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According to the JAAD, May 2010, "UV radiation exposure does not appear to affect the prevalence of PPR." This is one of the few studies ever done on this theory about rosacea. Hopefully more studies will be done in the future. [1] Another report in 2013 says UV exposure may be the cause of "telangiectasias with actinic elastosis." [7] So the evidence isn't nailed down that this theory is the correct one. For years we have reports like the ones below that focus on sun or light damage being a culprit in the cause of rosacea. However, it is important to note that recently more reports on UV radiation exposure may have some link to rosacea.

"A very important background feature is sun damage. Rosacea is always associated with solar elastosis and often with heliodermatosis. Fair-skinned patients with rosacea type I will often give a history of sun sensitivity." [2]

"The general consensus among clinicians is that rosacea is a photoaggravated disorder." [3]

An article in the June 1, 2004 Dermatolgy Times by Rebecca Bryant quotes Michael Detmar, M.D., as saying, "Bacteria are likely involved because what works to some extent as a treatment are antibiotics. Also there appears to be a relationship to photo damage. The nervous system may be involved, because exertion, emotions, and weather trigger the disease, in addition to other triggers such as heat, certain types of food, alcoholic beverages, various topical balms and cosmetics, and various drugs. We're clear that blood vessels are dilated but don't know if that comes first or later. A new area of research suggests that lymphatic vessels are involved." [4]

One study suggests "that sun exposure has a different influence on each subtype of rosacea." [5]

"The degree of sun exposure had significant correlation with the development and severity of the erythematotelangiectatic subtype (p<0.05), while it had no correlation with the papulopustular, ocular and phymatous subtypes." [5]

One anecdotal report says rosacea was caused by being exposed to sunlight in an office with windows and concluded, "I am happy to say that its been about 3 months that I have been back to my original office without the windows....and the redness on my face is completely gone." [6]

Another reports concluded, "The association of large telangiectasias with actinic elastosis may indicate a causative role of exposure to UV radiation." [7]

Still another report says, "UV-B irradiation and microbial components increase vitamin D3 and TLR2 expression in keratinocytes leading to an increase of cathelicidin production." [8]

However, on the flip side, one report says, "The majority of subjects with atopic eczema, acne vulgaris or seborrheic dermatitis experienced improvement after exposure to sunlight. Individuals with rosacea also experienced improvement more often than impairment from exposure to sunlight." [9]

"Many chronic inflammatory cutaneous diseases, such as rosacea and psoriasis, are known to be associated with dermal remodeling after UV irradiation....the production of ROS and ER stressors after UV radiation provide a logical framework explaining UV radiation as a triggering factor for rosacea." [10]

Actinic Folliculitis (AF) should be ruled out in a differential diagnosis.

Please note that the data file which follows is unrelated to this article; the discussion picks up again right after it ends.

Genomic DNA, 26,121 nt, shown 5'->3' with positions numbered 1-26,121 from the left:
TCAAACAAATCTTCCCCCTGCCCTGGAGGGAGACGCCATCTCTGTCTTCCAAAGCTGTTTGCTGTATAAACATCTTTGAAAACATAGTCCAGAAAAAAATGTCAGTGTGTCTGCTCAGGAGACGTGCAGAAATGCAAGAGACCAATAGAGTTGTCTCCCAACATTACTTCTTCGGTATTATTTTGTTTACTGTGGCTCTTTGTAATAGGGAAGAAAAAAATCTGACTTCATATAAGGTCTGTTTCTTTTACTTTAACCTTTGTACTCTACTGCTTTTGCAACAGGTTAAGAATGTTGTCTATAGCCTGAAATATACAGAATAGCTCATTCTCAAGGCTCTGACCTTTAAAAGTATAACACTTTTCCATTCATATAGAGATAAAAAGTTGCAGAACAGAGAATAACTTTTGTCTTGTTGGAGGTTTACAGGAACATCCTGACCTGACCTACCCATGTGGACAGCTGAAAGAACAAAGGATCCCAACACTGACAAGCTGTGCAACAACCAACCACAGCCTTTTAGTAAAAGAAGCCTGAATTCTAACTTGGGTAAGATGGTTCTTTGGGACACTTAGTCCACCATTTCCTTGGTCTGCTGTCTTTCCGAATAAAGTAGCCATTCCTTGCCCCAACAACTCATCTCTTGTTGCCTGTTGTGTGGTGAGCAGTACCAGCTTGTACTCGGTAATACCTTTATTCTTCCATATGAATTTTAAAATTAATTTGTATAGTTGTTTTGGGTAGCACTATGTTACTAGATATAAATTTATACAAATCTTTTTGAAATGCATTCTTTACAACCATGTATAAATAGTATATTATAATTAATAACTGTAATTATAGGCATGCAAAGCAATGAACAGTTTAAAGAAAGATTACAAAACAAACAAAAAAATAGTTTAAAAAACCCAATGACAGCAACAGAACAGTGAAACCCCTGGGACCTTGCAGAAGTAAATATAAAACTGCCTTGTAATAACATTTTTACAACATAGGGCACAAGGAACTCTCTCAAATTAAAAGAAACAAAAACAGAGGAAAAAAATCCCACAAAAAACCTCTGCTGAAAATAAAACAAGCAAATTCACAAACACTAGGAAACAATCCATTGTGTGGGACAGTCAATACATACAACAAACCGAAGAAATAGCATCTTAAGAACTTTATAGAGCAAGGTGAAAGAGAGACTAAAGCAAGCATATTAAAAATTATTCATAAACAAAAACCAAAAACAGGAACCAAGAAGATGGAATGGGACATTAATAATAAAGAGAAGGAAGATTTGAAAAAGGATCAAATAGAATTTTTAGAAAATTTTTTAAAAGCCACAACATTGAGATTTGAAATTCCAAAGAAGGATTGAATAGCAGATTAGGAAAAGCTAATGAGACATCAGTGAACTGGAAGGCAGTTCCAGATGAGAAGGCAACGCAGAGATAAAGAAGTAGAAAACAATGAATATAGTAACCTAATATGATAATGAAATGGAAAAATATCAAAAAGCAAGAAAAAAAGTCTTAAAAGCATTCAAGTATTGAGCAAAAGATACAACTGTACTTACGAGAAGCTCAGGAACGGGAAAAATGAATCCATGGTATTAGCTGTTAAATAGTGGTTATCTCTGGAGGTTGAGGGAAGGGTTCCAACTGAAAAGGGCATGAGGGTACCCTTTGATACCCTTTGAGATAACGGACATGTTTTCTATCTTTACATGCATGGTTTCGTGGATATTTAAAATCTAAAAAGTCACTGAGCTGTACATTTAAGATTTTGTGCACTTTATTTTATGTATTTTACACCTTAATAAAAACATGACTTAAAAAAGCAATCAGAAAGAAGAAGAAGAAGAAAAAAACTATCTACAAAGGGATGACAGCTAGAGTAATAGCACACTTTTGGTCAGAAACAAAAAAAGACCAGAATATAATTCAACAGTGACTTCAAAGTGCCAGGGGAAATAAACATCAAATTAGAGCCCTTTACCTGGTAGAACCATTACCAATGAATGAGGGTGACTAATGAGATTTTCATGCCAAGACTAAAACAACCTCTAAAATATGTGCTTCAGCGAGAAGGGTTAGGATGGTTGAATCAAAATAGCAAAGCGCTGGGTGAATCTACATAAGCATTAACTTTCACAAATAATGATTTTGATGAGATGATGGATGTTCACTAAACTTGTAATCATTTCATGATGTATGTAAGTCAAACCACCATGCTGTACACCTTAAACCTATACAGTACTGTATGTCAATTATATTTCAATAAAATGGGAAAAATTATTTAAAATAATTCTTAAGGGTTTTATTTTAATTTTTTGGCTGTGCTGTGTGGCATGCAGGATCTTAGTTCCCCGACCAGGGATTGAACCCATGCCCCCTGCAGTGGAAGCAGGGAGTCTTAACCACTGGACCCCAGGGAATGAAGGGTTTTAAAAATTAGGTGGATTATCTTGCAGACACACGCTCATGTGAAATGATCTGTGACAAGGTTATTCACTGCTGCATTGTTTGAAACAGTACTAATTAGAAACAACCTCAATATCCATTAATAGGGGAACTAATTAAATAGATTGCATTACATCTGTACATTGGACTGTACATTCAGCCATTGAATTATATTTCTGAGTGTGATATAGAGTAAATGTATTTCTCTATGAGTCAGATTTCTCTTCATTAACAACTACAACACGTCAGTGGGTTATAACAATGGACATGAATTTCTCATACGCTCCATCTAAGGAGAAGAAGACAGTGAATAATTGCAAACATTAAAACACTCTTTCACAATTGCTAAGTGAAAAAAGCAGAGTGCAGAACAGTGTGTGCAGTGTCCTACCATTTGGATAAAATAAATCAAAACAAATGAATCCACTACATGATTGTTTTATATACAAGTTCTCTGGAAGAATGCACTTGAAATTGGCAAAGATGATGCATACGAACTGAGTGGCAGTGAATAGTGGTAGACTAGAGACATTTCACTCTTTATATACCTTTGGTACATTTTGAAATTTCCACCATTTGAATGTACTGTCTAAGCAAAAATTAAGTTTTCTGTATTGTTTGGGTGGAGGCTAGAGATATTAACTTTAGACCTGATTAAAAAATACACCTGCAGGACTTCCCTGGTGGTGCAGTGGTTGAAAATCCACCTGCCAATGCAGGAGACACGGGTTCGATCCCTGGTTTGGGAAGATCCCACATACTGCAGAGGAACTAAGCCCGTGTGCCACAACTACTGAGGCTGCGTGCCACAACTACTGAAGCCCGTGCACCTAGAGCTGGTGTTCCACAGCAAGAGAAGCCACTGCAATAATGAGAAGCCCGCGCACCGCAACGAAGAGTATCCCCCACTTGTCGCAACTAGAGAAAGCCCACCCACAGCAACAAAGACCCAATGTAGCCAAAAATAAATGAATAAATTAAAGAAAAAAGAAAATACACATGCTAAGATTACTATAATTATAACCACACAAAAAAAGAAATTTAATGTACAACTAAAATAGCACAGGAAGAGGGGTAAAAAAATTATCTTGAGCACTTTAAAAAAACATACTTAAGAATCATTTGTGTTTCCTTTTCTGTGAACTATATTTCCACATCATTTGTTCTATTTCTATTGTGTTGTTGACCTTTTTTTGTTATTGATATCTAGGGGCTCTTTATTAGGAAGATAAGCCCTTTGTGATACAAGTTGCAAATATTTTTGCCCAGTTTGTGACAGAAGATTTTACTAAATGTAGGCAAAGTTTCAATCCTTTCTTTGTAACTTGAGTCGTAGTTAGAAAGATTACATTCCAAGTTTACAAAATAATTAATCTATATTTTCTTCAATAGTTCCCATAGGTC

Ruling out Photosensitivity diseases from Rosacea
EM Radiation a Rosacea Trigger?
Florescent Lights and Rosacea

End Notes

[1] Papulopustular rosacea: prevalence and relationship to photodamage.
McAleer MA, Fitzpatrick P, Powell FC.
J Am Acad Dermatol. 2010 Jul;63(1):33-9. Epub 2010 May 11.

[2] Rosacea: classification and treatment.
T Jansen and G Plewig
J R Soc Med. 1997 March; 90(3): 144–150.

[3] Ultraviolet light and rosacea.
Murphy G.
Cutis. 2004 Sep;74(3 Suppl):13-6, 32-4.

[4] Rosacea: turning all stones for source of pathology
June 1, 2004, By: Rebecca Bryant
Dermatology Times, Modern Medicine

[5] Ann Dermatol. 2009 Aug;21(3):243-9. doi: 10.5021/ad.2009.21.3.243. Epub 2009 Aug 31.
Clinical evaluation of 168 korean patients with rosacea: the sun exposure correlates with the erythematotelangiectatic subtype.
Bae YI, Yun SJ, Lee JB, Kim SJ, Won YH, Lee SC.
Ann Dermatol. 2009 Aug;21(3):243-9. Epub 2009 Aug 31.

[6] Sara45, The Rosacea Forum, Sept. 17, 2012

[7] Ann Dermatol Venereol. 2013 Jan;140(1):21-9. doi: 10.1016/j.annder.2012.10.592. Epub 2012 Dec 21.
A histological and immunohistological study of vascular and inflammatory changes in rosacea.
Perrigouard C, Peltre B, Cribier B.

[8] Duodecim. 2012;128(22):2327-35.
New insights in the pathogenesis and treatment of rosacea.
Palatsi R, Kelhälä HL, Hägg P.
[10] Int J Mol Sci. 2016 Sep; 17(9): 1562.
Published online 2016 Sep 15. doi:  10.3390/ijms17091562, PMCID: PMC5037831
Rosacea: Molecular Mechanisms and Management of a Chronic Cutaneous Inflammatory Condition
Yu Ri Woo, Ji Hong Lim, Dae Ho Cho, and Hyun Jeong Park, Chris Jackson, Academic Editor
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  • Root Admin

"The role of the exposome in rosacea must be highlighted: UV light, air pollution, tobacco smoking, nutrition, and psychological stress can trigger or worsen rosacea. Although UV exposure is one of the most commonly reported triggers and UV radiation can play a significant role in the pathogenesis of rosacea, the literature on photoprotection in rosacea is relatively scarce."

"Among these factors, UV radiation is crucial in the pathogenesis of rosacea."

J Cosmet Dermatol. 2021 Nov; 20(11): 3415–3421.
Impact of ultraviolet radiation and exposome on rosacea: Key role of photoprotection in optimizing treatment
Daniel Morgado‐Carrasco, MD, Corinne Granger, MD,  Carles Trullas, MSc,  and Jaime Piquero‐Casals, MD 

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